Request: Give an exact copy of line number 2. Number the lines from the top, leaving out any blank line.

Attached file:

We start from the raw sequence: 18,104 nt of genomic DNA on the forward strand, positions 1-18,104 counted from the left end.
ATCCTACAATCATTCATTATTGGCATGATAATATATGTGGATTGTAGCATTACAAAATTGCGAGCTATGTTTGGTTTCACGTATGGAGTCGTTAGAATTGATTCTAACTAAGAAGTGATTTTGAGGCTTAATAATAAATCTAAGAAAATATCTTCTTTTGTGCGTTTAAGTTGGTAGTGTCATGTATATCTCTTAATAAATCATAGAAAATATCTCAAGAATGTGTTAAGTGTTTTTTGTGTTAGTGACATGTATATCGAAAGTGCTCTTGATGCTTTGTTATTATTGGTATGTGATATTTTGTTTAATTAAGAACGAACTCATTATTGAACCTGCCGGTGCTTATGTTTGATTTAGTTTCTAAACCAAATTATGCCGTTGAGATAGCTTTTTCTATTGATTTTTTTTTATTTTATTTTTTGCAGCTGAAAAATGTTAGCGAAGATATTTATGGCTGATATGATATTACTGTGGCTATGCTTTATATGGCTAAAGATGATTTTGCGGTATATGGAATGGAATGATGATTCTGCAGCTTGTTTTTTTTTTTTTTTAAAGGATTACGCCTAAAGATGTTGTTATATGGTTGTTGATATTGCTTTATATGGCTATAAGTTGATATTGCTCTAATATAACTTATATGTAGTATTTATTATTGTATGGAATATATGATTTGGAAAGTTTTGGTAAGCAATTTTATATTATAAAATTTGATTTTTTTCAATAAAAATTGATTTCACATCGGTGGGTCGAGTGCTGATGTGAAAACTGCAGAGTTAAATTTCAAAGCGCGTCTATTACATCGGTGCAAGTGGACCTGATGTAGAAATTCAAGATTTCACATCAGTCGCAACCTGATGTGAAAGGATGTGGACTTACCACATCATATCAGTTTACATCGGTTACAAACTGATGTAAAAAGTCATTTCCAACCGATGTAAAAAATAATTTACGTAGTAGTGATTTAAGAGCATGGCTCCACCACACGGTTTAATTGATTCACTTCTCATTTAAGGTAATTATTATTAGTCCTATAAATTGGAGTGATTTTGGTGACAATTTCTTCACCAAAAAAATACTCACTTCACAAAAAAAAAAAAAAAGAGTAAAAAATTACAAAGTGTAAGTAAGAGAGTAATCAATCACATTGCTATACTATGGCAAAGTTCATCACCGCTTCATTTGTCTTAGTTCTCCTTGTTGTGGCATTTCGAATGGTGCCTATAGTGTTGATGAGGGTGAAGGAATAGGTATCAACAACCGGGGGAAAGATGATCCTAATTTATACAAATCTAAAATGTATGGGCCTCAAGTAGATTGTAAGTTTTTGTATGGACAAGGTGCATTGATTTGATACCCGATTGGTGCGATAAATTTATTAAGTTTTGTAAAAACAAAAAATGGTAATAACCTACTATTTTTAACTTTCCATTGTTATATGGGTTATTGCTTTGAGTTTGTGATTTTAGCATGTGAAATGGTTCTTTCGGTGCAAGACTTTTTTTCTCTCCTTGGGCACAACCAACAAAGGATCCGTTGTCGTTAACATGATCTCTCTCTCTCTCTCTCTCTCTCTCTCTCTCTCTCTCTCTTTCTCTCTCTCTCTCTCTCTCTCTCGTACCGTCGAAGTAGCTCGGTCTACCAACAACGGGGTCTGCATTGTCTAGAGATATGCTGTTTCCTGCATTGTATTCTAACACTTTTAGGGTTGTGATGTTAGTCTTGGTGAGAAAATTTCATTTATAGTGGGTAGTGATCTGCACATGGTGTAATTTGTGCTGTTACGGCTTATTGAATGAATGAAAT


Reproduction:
ATCCTACAATCATTCATTATTGGCATGATAATATATGTGGATTGTAGCATTACAAAATTGCGAGCTATGTTTGGTTTCACGTATGGAGTCGTTAGAATTGATTCTAACTAAGAAGTGATTTTGAGGCTTAATAATAAATCTAAGAAAATATCTTCTTTTGTGCGTTTAAGTTGGTAGTGTCATGTATATCTCTTAATAAATCATAGAAAATATCTCAAGAATGTGTTAAGTGTTTTTTGTGTTAGTGACATGTATATCGAAAGTGCTCTTGATGCTTTGTTATTATTGGTATGTGATATTTTGTTTAATTAAGAACGAACTCATTATTGAACCTGCCGGTGCTTATGTTTGATTTAGTTTCTAAACCAAATTATGCCGTTGAGATAGCTTTTTCTATTGATTTTTTTTTATTTTATTTTTTGCAGCTGAAAAATGTTAGCGAAGATATTTATGGCTGATATGATATTACTGTGGCTATGCTTTATATGGCTAAAGATGATTTTGCGGTATATGGAATGGAATGATGATTCTGCAGCTTGTTTTTTTTTTTTTTTAAAGGATTACGCCTAAAGATGTTGTTATATGGTTGTTGATATTGCTTTATATGGCTATAAGTTGATATTGCTCTAATATAACTTATATGTAGTATTTATTATTGTATGGAATATATGATTTGGAAAGTTTTGGTAAGCAATTTTATATTATAAAATTTGATTTTTTTCAATAAAAATTGATTTCACATCGGTGGGTCGAGTGCTGATGTGAAAACTGCAGAGTTAAATTTCAAAGCGCGTCTATTACATCGGTGCAAGTGGACCTGATGTAGAAATTCAAGATTTCACATCAGTCGCAACCTGATGTGAAAGGATGTGGACTTACCACATCATATCAGTTTACATCGGTTACAAACTGATGTAAAAAGTCATTTCCAACCGATGTAAAAAATAATTTACGTAGTAGTGATTTAAGAGCATGGCTCCACCACACGGTTTAATTGATTCACTTCTCATTTAAGGTAATTATTATTAGTCCTATAAATTGGAGTGATTTTGGTGACAATTTCTTCACCAAAAAAATACTCACTTCACAAAAAAAAAAAAAAAGAGTAAAAAATTACAAAGTGTAAGTAAGAGAGTAATCAATCACATTGCTATACTATGGCAAAGTTCATCACCGCTTCATTTGTCTTAGTTCTCCTTGTTGTGGCATTTCGAATGGTGCCTATAGTGTTGATGAGGGTGAAGGAATAGGTATCAACAACCGGGGGAAAGATGATCCTAATTTATACAAATCTAAAATGTATGGGCCTCAAGTAGATTGTAAGTTTTTGTATGGACAAGGTGCATTGATTTGATACCCGATTGGTGCGATAAATTTATTAAGTTTTGTAAAAACAAAAAATGGTAATAACCTACTATTTTTAACTTTCCATTGTTATATGGGTTATTGCTTTGAGTTTGTGATTTTAGCATGTGAAATGGTTCTTTCGGTGCAAGACTTTTTTTCTCTCCTTGGGCACAACCAACAAAGGATCCGTTGTCGTTAACATGATCTCTCTCTCTCTCTCTCTCTCTCTCTCTCTCTCTCTCTCTTTCTCTCTCTCTCTCTCTCTCTCTCGTACCGTCGAAGTAGCTCGGTCTACCAACAACGGGGTCTGCATTGTCTAGAGATATGCTGTTTCCTGCATTGTATTCTAACACTTTTAGGGTTGTGATGTTAGTCTTGGTGAGAAAATTTCATTTATAGTGGGTAGTGATCTGCACATGGTGTAATTTGTGCTGTTACGGCTTATTGAATGAATGAAAT